SQL Performance Tuning
This article outlines basic and advanced optimization techniques for GridGain SQL queries. Some of the sections are also useful for debugging and troubleshooting.
Basic Considerations: GridGain vs RDBMS
GridGain and Ignite are frequently compared to relational databases for their SQL capabilities with an expectation that existing SQL queries, created for an RDBMS, will work out of the box and perform faster in GridGain without any changes. Usually, such a faulty assumption is based on the fact that GridGain stores and processes data in-memory. However, it’s not enough just to put data in RAM and expect an order of magnitude performance increase. GridGain as a distributed platform requires extra changes for the sake of performance and below you can see a standard checklist of best practices to consider before you benchmark GridGain against an RDBMS or do any performance testing:
Ignite/GridGain is optimized for multi-nodes deployments with RAM as a primary storage. Don’t try to compare a single-node GridGain cluster to a relational database that was optimized for such single-node configurations. You should deploy a multi-node GridGain cluster with the whole copy of data in RAM.
Be ready to adjust your data model and existing SQL queries if any. Use the affinity collocation concept during the data modelling phase for proper data distribution. Remember, it’s not enough just to put data in RAM. If your data is properly collocated you can run SQL queries with JOINs at massive scale and expect significant performance benefits.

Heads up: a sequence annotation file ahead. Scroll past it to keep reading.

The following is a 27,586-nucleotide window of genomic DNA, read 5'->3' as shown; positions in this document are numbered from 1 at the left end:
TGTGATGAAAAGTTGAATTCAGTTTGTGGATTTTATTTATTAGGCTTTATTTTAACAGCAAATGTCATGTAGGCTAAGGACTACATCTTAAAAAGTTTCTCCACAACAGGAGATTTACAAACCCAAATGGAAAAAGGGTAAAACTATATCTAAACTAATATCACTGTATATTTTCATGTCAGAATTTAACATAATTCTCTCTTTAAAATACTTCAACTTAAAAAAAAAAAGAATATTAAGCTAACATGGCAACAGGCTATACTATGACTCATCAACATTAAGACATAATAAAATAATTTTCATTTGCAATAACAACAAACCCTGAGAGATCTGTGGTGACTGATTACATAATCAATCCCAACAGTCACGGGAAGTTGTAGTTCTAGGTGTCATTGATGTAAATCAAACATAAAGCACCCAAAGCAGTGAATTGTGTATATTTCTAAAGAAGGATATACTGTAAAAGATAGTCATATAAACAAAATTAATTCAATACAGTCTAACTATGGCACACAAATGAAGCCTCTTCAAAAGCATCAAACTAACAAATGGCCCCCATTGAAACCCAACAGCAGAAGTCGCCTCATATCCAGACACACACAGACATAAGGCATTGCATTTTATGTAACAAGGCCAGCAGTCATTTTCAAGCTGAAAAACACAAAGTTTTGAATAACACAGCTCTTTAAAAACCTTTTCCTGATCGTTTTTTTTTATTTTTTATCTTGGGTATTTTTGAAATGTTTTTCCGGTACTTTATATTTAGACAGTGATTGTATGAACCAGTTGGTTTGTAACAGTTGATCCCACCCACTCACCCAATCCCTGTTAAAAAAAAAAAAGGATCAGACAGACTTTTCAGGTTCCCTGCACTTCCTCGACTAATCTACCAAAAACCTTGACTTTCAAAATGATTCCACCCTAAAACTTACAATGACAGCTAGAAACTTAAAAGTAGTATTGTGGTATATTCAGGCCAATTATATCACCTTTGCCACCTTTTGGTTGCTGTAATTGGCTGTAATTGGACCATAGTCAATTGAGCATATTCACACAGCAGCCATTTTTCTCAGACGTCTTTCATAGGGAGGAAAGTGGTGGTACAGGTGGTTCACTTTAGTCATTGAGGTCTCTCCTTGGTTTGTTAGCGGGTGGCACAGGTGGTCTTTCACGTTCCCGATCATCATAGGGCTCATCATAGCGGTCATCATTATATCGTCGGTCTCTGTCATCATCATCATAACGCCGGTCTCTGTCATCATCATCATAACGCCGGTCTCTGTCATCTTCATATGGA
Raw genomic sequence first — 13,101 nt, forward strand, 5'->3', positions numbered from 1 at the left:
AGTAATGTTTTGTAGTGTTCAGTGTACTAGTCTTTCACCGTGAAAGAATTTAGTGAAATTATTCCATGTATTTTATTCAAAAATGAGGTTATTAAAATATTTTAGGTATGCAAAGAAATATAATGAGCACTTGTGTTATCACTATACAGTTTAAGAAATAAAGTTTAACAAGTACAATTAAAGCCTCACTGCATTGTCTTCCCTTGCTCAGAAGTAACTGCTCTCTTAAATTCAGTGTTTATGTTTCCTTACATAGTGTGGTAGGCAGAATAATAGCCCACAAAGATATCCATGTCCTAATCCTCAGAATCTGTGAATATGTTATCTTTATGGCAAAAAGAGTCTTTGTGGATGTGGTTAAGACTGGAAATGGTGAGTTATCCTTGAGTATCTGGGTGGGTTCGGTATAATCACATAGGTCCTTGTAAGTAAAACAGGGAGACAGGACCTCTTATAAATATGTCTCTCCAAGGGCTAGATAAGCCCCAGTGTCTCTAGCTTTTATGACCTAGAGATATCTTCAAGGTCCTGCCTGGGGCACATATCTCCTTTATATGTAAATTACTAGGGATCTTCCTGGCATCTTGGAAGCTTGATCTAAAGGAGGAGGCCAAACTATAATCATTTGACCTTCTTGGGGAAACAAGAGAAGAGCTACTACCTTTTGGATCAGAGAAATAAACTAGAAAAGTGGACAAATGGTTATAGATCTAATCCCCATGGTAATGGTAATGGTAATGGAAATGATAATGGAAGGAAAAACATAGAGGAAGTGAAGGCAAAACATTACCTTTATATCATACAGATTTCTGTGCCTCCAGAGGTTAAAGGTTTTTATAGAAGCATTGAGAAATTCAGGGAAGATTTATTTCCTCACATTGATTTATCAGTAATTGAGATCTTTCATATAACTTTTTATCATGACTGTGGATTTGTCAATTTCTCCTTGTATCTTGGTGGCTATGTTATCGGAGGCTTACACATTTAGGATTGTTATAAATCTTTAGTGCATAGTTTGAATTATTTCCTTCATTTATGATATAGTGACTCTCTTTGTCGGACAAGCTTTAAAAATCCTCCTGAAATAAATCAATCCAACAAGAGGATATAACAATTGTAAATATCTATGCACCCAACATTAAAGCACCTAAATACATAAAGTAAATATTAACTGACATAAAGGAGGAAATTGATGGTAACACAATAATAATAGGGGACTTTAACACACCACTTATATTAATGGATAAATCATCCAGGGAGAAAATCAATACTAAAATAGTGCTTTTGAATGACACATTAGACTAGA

Define secondary indexes and use other standard, and GridGain-specific, tuning techniques described below.
Keep in mind that relational databases leverage local caching techniques and, depending on the total data size, an RDBMS can complete some queries even faster than GridGain even in a multi-node configuration. If your data set is around 10-100GB and an RDBMS has enough RAM for caching data locally than it, for instance, can outperform a multi-node GridGain cluster because the latter will be utilizing the network. Store much more data in GridGain to see the difference.
Using the EXPLAIN Statement
EXPLAIN syntax for reading execution plans and query performance investigation purposes.
Use this command whenever you need to optimize your queries. Note that the plan will contain multiple rows: the
last one will contain a query for the reducing side (usually your application), others are for map nodes (usually server
EXPLAIN SELECT name FROM Person WHERE age = 26;
The execution plan itself is generated by H2 as described here.
OR Operator and Selectivity
If a query contains an
OR operator, then indexes may not be used as expected depending on the complexity of the query.
For example, for the query
select name from Person where gender='M' and (age = 20 or age = 30), an index on the
gender field will be used instead of an index on the
age field, although the latter is a more selective index. As a workaround
for this issue, you can rewrite the query with
UNION ALL (notice that
ALL will return
rows, which will change the query semantics and will further penalize your query’s performance):
SELECT name FROM Person WHERE gender='M' and age = 20 UNION ALL SELECT name FROM Person WHERE gender='M' and age = 30
Avoid Having Too Many Columns
Avoid having too many columns in the result set of a
SELECT query. Due to limitations of the H2 query parser,
queries with 100+ columns may perform worse than expected.
Result Set Lazy Loading
By default, GridGain attempts to load the whole result set to memory and send it back to the query initiator (which is usually your application). This approach provides optimal performance for queries of small or medium result sets.